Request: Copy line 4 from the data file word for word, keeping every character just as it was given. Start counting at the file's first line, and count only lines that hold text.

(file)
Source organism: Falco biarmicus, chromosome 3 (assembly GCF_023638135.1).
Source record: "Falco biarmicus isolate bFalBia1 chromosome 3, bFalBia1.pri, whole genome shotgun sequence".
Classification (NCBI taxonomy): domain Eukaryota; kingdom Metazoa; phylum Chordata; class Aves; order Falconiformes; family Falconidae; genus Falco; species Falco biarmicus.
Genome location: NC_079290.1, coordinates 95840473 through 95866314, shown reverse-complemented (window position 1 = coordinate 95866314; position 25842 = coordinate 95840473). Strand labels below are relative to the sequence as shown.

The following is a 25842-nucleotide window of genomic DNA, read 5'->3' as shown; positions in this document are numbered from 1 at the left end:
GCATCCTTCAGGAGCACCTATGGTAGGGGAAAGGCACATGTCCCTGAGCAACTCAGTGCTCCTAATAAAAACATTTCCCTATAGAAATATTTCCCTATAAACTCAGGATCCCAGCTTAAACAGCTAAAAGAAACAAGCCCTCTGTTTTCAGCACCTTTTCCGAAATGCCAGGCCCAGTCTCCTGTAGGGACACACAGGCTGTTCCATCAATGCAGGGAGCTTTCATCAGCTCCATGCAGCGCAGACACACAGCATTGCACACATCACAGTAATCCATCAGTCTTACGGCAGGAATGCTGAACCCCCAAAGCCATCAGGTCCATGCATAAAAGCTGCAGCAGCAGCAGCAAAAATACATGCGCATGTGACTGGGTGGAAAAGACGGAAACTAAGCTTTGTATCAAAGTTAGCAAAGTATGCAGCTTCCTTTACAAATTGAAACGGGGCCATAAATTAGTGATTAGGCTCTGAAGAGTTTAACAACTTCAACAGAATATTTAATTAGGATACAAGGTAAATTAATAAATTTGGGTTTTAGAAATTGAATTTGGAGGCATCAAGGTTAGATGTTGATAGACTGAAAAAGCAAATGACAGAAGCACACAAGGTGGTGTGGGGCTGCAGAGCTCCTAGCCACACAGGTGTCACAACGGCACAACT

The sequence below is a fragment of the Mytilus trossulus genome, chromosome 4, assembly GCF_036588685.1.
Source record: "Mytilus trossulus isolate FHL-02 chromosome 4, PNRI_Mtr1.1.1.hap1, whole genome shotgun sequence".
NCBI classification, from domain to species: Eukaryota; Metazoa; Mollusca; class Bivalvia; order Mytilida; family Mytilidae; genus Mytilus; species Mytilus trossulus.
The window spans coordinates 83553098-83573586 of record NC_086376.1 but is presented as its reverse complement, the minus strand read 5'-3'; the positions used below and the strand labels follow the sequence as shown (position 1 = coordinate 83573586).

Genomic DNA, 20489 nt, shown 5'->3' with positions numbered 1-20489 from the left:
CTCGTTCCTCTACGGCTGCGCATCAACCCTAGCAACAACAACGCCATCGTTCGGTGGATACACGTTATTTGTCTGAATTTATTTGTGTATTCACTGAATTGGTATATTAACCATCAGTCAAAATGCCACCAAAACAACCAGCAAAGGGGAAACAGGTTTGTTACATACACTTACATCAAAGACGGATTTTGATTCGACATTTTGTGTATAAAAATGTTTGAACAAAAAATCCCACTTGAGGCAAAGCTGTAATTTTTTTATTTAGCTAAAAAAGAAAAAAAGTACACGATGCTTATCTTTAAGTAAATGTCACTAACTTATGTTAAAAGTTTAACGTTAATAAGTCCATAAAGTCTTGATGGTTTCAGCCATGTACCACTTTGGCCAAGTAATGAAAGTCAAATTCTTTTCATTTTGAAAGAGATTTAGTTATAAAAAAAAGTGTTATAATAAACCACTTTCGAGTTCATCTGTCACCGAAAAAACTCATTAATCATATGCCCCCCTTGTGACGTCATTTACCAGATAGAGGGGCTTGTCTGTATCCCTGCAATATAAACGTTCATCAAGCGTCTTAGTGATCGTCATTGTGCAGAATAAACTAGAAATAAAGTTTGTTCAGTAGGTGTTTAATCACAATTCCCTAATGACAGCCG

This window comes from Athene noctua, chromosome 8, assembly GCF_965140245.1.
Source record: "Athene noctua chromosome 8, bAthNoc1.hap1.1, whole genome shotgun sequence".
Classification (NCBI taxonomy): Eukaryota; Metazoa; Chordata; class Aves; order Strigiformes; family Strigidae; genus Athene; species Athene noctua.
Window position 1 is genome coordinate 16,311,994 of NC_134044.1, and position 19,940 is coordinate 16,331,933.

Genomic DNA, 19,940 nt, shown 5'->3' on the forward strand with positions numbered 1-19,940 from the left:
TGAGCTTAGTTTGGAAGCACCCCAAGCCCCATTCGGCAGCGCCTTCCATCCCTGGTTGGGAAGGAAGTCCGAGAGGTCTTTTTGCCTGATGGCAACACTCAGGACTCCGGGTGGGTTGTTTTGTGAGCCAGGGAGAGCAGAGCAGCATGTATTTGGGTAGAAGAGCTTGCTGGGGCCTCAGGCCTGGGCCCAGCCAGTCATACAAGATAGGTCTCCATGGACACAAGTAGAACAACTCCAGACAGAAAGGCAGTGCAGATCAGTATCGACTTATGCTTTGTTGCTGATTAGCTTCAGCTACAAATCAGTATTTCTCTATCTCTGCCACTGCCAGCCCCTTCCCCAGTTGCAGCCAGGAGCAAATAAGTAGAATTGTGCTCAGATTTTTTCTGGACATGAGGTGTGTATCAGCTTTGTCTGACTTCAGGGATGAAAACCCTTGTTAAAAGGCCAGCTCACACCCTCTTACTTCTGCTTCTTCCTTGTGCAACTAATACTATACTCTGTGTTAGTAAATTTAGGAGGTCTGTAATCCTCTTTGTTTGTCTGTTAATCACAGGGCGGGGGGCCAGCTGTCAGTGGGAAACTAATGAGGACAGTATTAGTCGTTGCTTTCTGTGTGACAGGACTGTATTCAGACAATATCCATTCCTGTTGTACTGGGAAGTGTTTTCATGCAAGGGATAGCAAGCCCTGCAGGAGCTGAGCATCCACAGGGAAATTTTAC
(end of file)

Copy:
Genome location: NC_079290.1, coordinates 95840473 through 95866314, shown reverse-complemented (window position 1 = coordinate 95866314; position 25842 = coordinate 95840473). Strand labels below are relative to the sequence as shown.